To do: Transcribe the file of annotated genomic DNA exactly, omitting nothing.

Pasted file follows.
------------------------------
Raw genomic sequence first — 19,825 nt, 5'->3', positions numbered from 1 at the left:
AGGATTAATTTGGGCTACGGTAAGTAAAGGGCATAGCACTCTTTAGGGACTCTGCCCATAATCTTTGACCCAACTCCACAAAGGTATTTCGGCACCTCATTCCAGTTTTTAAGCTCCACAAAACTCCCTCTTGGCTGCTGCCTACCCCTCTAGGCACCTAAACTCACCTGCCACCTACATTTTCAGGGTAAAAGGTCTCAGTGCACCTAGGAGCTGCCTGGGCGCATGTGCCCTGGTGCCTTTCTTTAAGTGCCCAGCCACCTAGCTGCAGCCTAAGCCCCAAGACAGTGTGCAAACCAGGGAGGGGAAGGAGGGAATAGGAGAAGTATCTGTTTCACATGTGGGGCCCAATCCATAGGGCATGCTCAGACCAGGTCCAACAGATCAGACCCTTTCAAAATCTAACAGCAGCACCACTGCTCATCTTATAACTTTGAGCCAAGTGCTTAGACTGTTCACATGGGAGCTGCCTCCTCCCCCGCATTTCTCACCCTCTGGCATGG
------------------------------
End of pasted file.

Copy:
Raw genomic sequence first — 19,825 nt, 5'->3', positions numbered from 1 at the left:
AGGATTAATTTGGGCTACGGTAAGTAAAGGGCATAGCACTCTTTAGGGACTCTGCCCATAATCTTTGACCCAACTCCACAAAGGTATTTCGGCACCTCATTCCAGTTTTTAAGCTCCACAAAACTCCCTCTTGGCTGCTGCCTACCCCTCTAGGCACCTAAACTCACCTGCCACCTACATTTTCAGGGTAAAAGGTCTCAGTGCACCTAGGAGCTGCCTGGGCGCATGTGCCCTGGTGCCTTTCTTTAAGTGCCCAGCCACCTAGCTGCAGCCTAAGCCCCAAGACAGTGTGCAAACCAGGGAGGGGAAGGAGGGAATAGGAGAAGTATCTGTTTCACATGTGGGGCCCAATCCATAGGGCATGCTCAGACCAGGTCCAACAGATCAGACCCTTTCAAAATCTAACAGCAGCACCACTGCTCATCTTATAACTTTGAGCCAAGTGCTTAGACTGTTCACATGGGAGCTGCCTCCTCCCCCGCATTTCTCACCCTCTGGCATGG